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Design high-performance pulse transformers in easy stage

Vincent J Spataro, GEC Marconi Electronic Systems Corp -March 16, 1995

Both analog and digital designers use pulse transformers to perform a multitude of functions. This article enables you to quickly and easily design pulse transformers for various applications. A step-by-step design procedure walks you through all the basic stages. PSpice modeling shows you how to verify your design.

In general, a pulse transformer transfers a pulse of current or voltage from the primary, or generating, side of the circuit, to the secondary, or load, side of the circuit. The pulse is usually rectangular, and maintaining the fidelity of its shape is important. As engineers work with increasingly higher frequencies, they must take greater care when designing pulse transformers. Typical applications of pulse transformers include voltage- and current-level transformation, dc isolation, matching impedances, polarity inversion, and providing gate-drive-to-FET or base-drive-to-bipolar transistors.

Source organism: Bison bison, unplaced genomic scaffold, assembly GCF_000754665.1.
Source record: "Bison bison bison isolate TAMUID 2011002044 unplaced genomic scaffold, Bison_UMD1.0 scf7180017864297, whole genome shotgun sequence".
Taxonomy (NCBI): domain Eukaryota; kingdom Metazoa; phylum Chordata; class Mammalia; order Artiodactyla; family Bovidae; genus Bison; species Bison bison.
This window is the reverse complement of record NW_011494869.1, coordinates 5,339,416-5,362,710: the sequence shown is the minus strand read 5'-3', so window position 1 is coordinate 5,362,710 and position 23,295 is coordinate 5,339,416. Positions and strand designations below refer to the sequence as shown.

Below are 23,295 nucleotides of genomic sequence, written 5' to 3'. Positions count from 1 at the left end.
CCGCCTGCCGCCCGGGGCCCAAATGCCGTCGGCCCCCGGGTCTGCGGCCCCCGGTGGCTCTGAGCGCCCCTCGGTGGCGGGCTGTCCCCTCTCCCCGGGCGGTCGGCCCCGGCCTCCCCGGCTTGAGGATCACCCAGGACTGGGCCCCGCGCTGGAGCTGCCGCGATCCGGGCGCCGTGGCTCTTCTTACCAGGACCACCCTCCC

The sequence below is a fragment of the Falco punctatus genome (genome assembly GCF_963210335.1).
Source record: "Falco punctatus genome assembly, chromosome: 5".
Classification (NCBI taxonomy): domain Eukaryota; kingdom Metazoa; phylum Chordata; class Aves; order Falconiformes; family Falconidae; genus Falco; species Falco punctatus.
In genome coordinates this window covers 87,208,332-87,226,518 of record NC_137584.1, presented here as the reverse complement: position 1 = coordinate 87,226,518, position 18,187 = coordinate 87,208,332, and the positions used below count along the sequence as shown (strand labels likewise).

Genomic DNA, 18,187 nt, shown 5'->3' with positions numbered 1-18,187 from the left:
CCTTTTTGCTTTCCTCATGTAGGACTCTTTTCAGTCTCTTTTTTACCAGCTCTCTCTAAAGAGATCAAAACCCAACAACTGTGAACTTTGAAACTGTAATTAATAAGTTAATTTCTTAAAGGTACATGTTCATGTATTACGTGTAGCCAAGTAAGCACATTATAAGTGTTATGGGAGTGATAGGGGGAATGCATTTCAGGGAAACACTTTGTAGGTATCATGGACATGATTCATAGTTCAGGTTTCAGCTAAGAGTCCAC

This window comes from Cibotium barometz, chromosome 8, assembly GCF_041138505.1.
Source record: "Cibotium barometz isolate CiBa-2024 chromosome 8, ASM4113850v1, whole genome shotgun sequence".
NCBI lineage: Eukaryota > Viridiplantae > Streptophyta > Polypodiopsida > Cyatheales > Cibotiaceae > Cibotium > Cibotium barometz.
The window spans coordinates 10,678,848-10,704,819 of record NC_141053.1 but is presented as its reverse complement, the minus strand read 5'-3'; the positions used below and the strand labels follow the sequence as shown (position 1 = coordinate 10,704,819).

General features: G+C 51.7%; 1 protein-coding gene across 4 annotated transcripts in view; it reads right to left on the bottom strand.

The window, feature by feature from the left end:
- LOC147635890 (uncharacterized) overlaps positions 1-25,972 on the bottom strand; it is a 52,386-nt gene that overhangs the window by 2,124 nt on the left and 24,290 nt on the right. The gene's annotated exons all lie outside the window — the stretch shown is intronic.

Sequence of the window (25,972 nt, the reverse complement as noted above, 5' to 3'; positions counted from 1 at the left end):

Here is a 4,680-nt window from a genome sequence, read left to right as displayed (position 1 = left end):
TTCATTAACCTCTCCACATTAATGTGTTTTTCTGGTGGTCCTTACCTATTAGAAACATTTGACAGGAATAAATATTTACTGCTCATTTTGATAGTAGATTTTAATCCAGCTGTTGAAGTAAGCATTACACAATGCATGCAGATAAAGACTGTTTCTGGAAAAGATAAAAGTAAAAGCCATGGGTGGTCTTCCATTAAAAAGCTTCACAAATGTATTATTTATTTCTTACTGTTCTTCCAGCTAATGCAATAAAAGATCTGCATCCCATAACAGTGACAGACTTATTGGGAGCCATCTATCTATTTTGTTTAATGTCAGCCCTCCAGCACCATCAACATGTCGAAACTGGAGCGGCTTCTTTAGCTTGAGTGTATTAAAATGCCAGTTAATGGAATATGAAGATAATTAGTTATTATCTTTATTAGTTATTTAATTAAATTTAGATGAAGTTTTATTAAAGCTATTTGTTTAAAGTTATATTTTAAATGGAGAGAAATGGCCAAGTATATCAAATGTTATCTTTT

Taking the mystery out of pulse-transformer design means first understanding the fundamentals. Your requirements probably mandate a transformer with fast rise and fall times along with a minimum of overshoot and ringing. Luckily, you can realize high-performance designs with minimal effort by applying some simple design rules. Simple approximations quickly produce a workable design. You can then optimize your design in-circuit or by using a circuit-analysis tool, such as Spice. Finally, you can either fabricate a custom design or evaluate off-the-shelf pulse transformers.

Anatomy of a pulse